[1] James Sellers, Slavery in Alabama (Tuscaloosa: University of Alabama Press, 1950), 99.

[2] Travis Jacquess, “Fashion and Appearance: Men’s Clothing” in The World of the American Revolution: A Daily Life Encyclopedia, ed, Merril D. Smith (Santa Barbara, CA: Greenwood Publishing Group, 2015), 284.

[3] T.H. Breen, “An Empire of Goods: The Anglicization of Colonial America, 1690-1776,” Journal of British Studies 25, no. 4 (October 1986): 467-499.

May 21

What was advertised in a colonial newspaper 250 years ago today?

May 21 - 5:21:1766 Georgia Gazette
Georgia Gazette (May 21, 1766).

INGLIS and HALL, have just imported … A NEAT ASSORTMENT of India and English chintzes.”

This is the first time the Adverts 250 Project has featured an advertisement from the Georgia Gazette. Although I make every effort to select advertisements from as many different newspapers, cities, colonies, and regions as possible, but the Georgia Gazette, which commenced publication in 1763, was not previously available for inclusion in this project due to political considerations from the period.  It had been suspended in November 1765 in response to the Stamp Act and did not resume publication until May 21, 1766.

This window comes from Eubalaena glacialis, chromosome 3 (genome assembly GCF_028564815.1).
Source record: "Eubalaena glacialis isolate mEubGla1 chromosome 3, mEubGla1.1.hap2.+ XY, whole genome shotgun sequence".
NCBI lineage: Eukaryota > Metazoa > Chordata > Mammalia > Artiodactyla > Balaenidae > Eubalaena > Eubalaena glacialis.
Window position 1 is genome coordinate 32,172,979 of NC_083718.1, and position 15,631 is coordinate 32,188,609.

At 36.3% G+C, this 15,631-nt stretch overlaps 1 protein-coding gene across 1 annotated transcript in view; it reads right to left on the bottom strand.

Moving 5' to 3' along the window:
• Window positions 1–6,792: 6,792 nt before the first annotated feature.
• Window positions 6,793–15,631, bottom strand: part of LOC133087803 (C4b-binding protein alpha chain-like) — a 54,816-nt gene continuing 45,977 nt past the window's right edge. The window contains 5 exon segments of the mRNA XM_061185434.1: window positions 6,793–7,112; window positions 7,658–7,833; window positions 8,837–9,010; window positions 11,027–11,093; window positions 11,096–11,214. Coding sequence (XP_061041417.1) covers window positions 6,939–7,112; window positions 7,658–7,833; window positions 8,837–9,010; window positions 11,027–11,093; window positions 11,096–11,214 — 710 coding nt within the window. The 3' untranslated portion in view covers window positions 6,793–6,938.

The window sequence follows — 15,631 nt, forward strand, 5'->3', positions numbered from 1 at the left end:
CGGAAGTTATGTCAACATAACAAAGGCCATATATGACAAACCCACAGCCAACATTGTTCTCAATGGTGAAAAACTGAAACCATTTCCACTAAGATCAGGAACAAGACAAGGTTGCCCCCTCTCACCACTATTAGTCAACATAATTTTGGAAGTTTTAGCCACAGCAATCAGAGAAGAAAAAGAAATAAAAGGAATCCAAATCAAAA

Examining newspapers from more than one region sometimes demonstrates striking differences, such as the sheer number of advertisements for runaway slaves that appeared in the Virginia Gazette compared to publications from New England and the Middle Atlantic colonies.

Today’s advertisement, however, demonstrates an important similarity among advertisements throughout the colonies. At a glance, this advertisement resembles others placed by shopkeepers in other regions. It could have appeared anywhere in the colonies and it would have looked familiar to readers. They would have recognized the variety of merchandise offered for sale.

T.H. Breen has previously described this as the standardization of consumer culture in colonial America. Even as consumers encountered greater amount of choice in the marketplace, the goods that were available in Georgia were largely the same goods available in Boston. Merchants and shopkeepers throughout New England, the Middle Atlantic, the Chesapeake, and the Lower South imported and sold the same items. As a result, this gave residents throughout the colonies a shared experience and a shared language of consumer culture. It helped to tie them together as a community, Breen argues, that facilitated conversations about political rights, especially concerning commerce and taxation within the British Empire. Colonists used consumer culture as one starting point for understanding their position in the empire.

This advertisement, almost indistinguishable from advertisement that appeared in newspapers in colonies far away, testifies to those shared experienced and that common language of consumer culture.